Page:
The African Union Mission in Sudan (AMIS) was an African Union (AU) peacekeeping force operating primarily in the country's western region of Darfur to perform peacekeeping operations related to the Darfur conflict. It was founded in 2004, with a force of 150 troops. By mid-2005, its numbers were increased to about 7,000. Under United Nations Security Council Resolution 1564, AMIS was to "closely and continuously liaise and coordinate ... at all levels" its work with the United Nations Mission in Sudan (UNMIS). AMIS was the only external military force in Sudan's Darfur region until UNAMID was established. It was not able to effectively contain the violence in Darfur. A more sizable, better equipped UN peacekeeping force was originally proposed for September 2006, but due to Sudanese government opposition, it was not implemented at that time. AMIS' mandate was extended repeatedly throughout 2006, while the situation in Darfur continued to escalate, until AMIS was replaced by UNAMID on December 31, 2007.

United Nations Security Council Resolution 1706

United Nations Security Council Resolution 1706, adopted on August 31, 2006, after recalling previous resolutions on the situation in Sudan, including resolutions 1556 (2004), 1564 (2005), 1574 (2004), 1590 (2004), 1591 (2005), 1593 (2004), 1663 (2006), 1665 (2006) and 1679 (2006), the Council expanded the mandate of the United Nations Mission in the Sudan (UNMIS) to include deployments in Darfur to enforce the Darfur Peace Agreement.

Comprehensive Peace Agreement

The Comprehensive Peace Agreement, also known as the Naivasha Agreement, was an accord signed on January 9, 2005, by the Sudan People's Liberation Movement (SPLM) and the Government of Sudan. The CPA was meant to end the Second Sudanese Civil War, develop democratic governance countrywide, and share oil revenues. It also set a timetable for a Southern Sudanese independence referendum.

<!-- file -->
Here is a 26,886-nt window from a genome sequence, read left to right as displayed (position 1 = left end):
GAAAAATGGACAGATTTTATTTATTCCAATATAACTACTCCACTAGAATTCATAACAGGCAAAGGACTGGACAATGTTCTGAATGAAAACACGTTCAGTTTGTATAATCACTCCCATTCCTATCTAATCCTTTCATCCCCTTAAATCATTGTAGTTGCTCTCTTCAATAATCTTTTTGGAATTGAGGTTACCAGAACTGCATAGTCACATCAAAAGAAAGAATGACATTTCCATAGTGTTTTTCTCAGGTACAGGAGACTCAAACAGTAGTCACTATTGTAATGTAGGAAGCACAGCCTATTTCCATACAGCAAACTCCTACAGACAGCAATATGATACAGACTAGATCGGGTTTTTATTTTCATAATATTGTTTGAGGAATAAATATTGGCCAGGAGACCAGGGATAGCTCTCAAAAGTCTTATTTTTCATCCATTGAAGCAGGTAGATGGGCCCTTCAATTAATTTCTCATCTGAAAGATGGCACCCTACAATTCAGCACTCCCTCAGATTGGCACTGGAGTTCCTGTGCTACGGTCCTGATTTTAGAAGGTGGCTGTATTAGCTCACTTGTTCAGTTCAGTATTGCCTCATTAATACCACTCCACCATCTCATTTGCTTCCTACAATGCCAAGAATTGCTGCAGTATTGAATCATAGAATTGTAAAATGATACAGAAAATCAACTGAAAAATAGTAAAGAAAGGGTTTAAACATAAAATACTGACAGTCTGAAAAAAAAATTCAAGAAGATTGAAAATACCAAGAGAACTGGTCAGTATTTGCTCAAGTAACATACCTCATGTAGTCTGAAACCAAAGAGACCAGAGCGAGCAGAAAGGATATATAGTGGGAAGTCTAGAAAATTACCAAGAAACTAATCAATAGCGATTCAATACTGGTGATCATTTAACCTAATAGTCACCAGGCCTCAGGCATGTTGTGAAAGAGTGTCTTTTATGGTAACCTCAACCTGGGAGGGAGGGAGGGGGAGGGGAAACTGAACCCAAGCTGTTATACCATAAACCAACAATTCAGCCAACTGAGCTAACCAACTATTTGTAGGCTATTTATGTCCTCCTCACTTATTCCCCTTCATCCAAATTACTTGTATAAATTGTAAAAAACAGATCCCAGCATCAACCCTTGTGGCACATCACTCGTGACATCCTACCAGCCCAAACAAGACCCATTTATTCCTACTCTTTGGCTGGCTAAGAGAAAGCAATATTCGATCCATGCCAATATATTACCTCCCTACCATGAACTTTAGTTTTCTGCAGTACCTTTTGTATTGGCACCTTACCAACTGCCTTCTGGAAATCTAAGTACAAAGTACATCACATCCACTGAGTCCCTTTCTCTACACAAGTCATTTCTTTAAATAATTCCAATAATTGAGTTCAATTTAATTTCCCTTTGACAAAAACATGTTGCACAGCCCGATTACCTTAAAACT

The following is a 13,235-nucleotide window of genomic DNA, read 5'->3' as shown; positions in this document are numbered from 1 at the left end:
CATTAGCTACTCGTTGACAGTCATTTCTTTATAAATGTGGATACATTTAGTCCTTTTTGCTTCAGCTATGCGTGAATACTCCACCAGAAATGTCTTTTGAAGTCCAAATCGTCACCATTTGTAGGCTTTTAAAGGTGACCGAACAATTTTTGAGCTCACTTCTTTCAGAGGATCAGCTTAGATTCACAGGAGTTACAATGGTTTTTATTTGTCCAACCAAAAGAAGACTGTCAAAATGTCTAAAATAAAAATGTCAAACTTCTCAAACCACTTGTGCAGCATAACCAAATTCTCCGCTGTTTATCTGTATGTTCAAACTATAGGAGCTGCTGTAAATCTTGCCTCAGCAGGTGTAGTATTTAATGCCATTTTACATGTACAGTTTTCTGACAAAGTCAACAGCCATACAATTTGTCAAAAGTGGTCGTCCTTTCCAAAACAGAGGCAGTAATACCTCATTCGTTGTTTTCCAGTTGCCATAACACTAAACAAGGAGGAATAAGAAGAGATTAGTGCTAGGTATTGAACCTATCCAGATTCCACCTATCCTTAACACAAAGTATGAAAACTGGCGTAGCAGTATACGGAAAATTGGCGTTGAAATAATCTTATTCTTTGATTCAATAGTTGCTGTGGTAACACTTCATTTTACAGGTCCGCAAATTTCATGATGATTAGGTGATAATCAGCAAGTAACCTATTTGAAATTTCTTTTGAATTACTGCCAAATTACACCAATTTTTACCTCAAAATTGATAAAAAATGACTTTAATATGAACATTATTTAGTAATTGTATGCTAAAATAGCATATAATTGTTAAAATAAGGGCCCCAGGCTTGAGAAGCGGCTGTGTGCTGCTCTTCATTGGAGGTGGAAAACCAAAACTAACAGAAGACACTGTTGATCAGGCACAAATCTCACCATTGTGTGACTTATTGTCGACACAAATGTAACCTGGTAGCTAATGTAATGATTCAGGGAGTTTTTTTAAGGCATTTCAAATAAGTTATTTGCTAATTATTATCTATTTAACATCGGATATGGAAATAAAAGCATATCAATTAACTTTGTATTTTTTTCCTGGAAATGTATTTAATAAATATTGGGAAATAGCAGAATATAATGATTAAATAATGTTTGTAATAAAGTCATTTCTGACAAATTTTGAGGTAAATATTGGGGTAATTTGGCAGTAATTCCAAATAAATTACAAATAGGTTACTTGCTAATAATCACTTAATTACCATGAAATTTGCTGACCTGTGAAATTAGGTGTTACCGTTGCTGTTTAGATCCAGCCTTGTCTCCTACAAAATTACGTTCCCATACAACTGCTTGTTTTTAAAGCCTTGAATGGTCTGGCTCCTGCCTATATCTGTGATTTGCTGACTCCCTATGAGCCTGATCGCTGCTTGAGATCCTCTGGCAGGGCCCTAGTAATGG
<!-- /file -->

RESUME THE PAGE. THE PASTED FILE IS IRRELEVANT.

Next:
United Nations Security Council Resolution 1923 United Nations Security Council resolution

United Nations Security Council Resolution 1923 was adopted unanimously on 25 May 2010, after recalling resolutions 1769 (2007), 1778 (2007), 1834 (2008), 1861 (2009), 1913 (2010) and 1922 (2010). The Council extended the mandate of the United Nations Mission in the Central African Republic and Chad (MINURCAT) for a final time until 31 December 2010, with a complete withdrawal by that date.

United Nations Security Council Resolution 1935, adopted unanimously on July 30, 2010, after reaffirming all previous resolutions and statements on the situation in Sudan, the Council extended the mandate of the African Union – United Nations Hybrid Operation in Darfur (UNAMID) for a further 12 months until July 31, 2011 and demanded an end to fighting and attacks on United Nations personnel and civilians.

United Nations Security Council Resolution 1547